How important is networking for you in your professional practice and what are your preferred tools for this?
Social media are core tools of communication, I recognize their importance but I don't use them much. I would like to use them more but in a reasoned and professional fashion. These days we can't ignore their widespread usage, but as with any system, we must not become a slave to them.

I prefer my connection with the world in which I move and live. I travel, I host students at my workshop, where there are four spaces for invitees and trainees.


Brooch by Géraldine Luttenbacher. Bamboo Mirrors, 2013. Bamboo, fitted on a copper base gilded with white gold leaf, the mirrors are set and slotted in the bamboo. 9 x 8 x 1.8 cm. From series: Bamboo.


What are your general thoughts on the contemporary jewelry world, (education, market, development...), where do you see chances, and where are dead ends?
In France, contemporary jewelry isn't truly recognized, not in the marketplace nor artistic education. Only in Paris exist a Musée, galleries, and events concerning contemporary jewelry. It's cultural, there are either frivolities, accessories of little value, or traditional gold jewelry, relating to a ritual or social nature: wedding, solitaire, or engagement rings, etc. 

The Fine Arts doesn't recognize contemporary jewelry as art. Happily, this has only been the case in France, and things have evolved since I started in 1991. Other countries in Europe and the world are not so pre-judgemental, and thankfully we also have digital tools, the internet, and foreign magazine publications.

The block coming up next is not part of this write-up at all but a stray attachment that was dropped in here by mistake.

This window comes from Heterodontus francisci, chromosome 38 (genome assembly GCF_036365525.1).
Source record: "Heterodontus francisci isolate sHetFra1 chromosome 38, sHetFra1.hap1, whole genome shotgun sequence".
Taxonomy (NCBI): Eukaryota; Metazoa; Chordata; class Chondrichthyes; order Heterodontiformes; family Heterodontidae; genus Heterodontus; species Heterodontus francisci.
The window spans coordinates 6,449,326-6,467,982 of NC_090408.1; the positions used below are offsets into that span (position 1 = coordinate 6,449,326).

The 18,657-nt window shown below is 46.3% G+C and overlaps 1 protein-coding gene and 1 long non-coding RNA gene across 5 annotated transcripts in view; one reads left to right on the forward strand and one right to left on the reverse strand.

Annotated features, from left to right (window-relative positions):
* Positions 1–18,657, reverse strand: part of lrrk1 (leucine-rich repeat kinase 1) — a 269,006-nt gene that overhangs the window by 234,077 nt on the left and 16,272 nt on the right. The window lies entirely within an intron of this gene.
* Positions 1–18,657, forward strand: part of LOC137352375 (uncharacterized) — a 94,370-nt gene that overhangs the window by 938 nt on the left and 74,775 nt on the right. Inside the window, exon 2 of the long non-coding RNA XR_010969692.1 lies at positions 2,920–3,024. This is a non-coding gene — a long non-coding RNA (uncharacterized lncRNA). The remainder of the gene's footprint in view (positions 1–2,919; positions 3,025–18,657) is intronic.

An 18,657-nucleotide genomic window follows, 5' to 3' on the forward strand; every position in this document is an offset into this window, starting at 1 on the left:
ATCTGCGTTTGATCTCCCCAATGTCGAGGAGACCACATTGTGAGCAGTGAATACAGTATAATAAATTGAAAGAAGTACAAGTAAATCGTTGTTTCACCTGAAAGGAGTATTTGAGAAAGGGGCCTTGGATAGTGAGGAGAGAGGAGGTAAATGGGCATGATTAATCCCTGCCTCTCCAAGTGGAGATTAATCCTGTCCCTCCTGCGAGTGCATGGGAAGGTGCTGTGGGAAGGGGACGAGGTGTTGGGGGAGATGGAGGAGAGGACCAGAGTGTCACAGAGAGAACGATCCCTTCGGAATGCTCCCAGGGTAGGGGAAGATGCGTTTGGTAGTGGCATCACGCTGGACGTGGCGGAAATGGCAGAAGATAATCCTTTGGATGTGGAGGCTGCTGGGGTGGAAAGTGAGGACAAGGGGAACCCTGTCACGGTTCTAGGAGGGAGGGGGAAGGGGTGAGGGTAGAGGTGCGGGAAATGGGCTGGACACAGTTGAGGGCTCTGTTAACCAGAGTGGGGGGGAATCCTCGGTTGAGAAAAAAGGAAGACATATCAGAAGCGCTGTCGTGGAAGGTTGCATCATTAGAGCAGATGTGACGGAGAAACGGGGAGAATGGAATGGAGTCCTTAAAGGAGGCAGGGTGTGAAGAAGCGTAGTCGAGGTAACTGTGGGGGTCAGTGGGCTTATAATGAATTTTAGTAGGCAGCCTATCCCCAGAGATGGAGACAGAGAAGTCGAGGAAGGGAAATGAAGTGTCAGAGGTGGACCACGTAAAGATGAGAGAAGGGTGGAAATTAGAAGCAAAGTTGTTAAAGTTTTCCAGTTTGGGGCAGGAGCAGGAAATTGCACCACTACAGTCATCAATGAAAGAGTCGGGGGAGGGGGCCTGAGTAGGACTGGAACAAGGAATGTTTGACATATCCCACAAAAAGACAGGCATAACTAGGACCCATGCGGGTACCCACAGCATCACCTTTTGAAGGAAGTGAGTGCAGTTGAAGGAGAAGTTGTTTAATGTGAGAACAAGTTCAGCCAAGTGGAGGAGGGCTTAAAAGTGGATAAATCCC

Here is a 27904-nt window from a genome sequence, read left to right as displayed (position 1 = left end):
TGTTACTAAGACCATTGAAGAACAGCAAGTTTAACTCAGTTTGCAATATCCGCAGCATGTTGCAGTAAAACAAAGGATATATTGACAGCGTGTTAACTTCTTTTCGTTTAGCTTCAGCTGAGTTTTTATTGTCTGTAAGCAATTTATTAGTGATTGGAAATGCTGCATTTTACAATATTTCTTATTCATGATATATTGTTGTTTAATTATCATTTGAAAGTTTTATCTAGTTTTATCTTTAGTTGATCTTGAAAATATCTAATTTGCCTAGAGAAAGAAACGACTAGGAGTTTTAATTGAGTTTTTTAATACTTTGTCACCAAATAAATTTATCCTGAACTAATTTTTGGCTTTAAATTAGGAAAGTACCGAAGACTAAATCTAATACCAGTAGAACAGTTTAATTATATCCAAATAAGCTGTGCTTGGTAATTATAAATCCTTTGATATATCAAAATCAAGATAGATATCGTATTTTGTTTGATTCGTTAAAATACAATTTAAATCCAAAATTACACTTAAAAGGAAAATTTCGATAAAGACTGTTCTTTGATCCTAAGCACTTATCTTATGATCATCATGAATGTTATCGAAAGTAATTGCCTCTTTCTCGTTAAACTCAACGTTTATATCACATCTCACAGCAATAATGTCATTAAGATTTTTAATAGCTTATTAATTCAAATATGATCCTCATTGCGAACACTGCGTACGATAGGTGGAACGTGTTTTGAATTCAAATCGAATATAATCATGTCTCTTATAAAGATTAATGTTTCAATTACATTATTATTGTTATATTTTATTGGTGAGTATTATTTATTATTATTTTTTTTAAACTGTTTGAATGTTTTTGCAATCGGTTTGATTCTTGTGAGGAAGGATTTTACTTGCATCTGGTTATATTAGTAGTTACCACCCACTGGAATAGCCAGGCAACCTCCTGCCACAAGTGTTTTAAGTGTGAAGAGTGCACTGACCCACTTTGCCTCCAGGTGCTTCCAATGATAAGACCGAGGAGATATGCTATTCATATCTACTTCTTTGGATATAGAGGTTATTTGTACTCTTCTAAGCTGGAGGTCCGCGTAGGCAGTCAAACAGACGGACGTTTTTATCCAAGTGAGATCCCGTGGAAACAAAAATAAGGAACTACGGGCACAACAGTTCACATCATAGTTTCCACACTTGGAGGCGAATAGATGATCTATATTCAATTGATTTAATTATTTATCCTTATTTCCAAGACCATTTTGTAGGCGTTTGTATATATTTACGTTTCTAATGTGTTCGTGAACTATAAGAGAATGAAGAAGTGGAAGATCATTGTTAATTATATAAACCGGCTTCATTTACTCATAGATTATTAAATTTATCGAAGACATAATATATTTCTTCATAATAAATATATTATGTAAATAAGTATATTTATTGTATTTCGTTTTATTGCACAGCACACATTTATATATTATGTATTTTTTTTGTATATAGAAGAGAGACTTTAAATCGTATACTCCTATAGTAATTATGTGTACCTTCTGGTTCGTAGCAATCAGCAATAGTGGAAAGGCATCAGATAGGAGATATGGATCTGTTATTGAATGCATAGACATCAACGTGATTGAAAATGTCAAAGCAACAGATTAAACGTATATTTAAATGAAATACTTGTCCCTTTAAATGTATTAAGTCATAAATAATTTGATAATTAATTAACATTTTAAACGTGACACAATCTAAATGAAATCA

The development comes from education, so it's necessary to bring contemporary jewelry into the art schools and for them to engage in producing and showing their work in the places that typically have not been so welcoming to this type of work, to bring it to the public.


Thinking about your career, what role do technology and the digital play in your artistic development & communication?
Technology and tech innovations are interesting and I use them but for very specific purposes. For example, I created 3D texts for engraving on a piece in 2015. They are tools, their use in communication is effective where perhaps they bring together entities that are administered by groups such as Klimt02. 

On an individual level, I don't think they are so effective, especially where someone spends all their time tending to these networks that require constant attention.


How has your work changed over the past few years and what are you excited about these days?
I currently live and work near to Sête, in the South of France. For a long time, my work has been orientated towards the use of vegetal/organic materials, and I have pursued my explorations of vibration, oscillation, and sound.

My work has evolved with regards to the finish of my pieces, I think of it as a skin, an envelope, so it must have a coherence between the form, materials, colours, and choice of this finish.